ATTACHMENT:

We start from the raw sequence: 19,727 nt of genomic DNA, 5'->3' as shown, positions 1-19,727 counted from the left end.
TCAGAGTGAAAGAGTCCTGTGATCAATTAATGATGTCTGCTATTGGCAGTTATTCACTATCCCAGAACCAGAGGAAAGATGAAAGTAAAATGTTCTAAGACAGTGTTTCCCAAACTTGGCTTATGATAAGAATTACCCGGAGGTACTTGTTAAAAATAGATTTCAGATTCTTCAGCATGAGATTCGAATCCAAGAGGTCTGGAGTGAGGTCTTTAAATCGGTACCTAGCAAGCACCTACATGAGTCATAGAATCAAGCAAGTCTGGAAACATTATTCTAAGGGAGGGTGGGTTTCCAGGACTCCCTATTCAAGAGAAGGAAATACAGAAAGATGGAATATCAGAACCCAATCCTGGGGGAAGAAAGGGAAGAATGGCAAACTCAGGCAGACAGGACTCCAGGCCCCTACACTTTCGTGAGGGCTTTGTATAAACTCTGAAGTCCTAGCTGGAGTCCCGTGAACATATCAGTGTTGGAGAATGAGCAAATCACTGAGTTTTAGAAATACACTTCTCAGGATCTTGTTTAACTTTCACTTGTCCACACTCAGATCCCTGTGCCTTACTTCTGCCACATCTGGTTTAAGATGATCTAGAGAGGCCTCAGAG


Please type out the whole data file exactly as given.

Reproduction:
We start from the raw sequence: 19,727 nt of genomic DNA, 5'->3' as shown, positions 1-19,727 counted from the left end.
TCAGAGTGAAAGAGTCCTGTGATCAATTAATGATGTCTGCTATTGGCAGTTATTCACTATCCCAGAACCAGAGGAAAGATGAAAGTAAAATGTTCTAAGACAGTGTTTCCCAAACTTGGCTTATGATAAGAATTACCCGGAGGTACTTGTTAAAAATAGATTTCAGATTCTTCAGCATGAGATTCGAATCCAAGAGGTCTGGAGTGAGGTCTTTAAATCGGTACCTAGCAAGCACCTACATGAGTCATAGAATCAAGCAAGTCTGGAAACATTATTCTAAGGGAGGGTGGGTTTCCAGGACTCCCTATTCAAGAGAAGGAAATACAGAAAGATGGAATATCAGAACCCAATCCTGGGGGAAGAAAGGGAAGAATGGCAAACTCAGGCAGACAGGACTCCAGGCCCCTACACTTTCGTGAGGGCTTTGTATAAACTCTGAAGTCCTAGCTGGAGTCCCGTGAACATATCAGTGTTGGAGAATGAGCAAATCACTGAGTTTTAGAAATACACTTCTCAGGATCTTGTTTAACTTTCACTTGTCCACACTCAGATCCCTGTGCCTTACTTCTGCCACATCTGGTTTAAGATGATCTAGAGAGGCCTCAGAG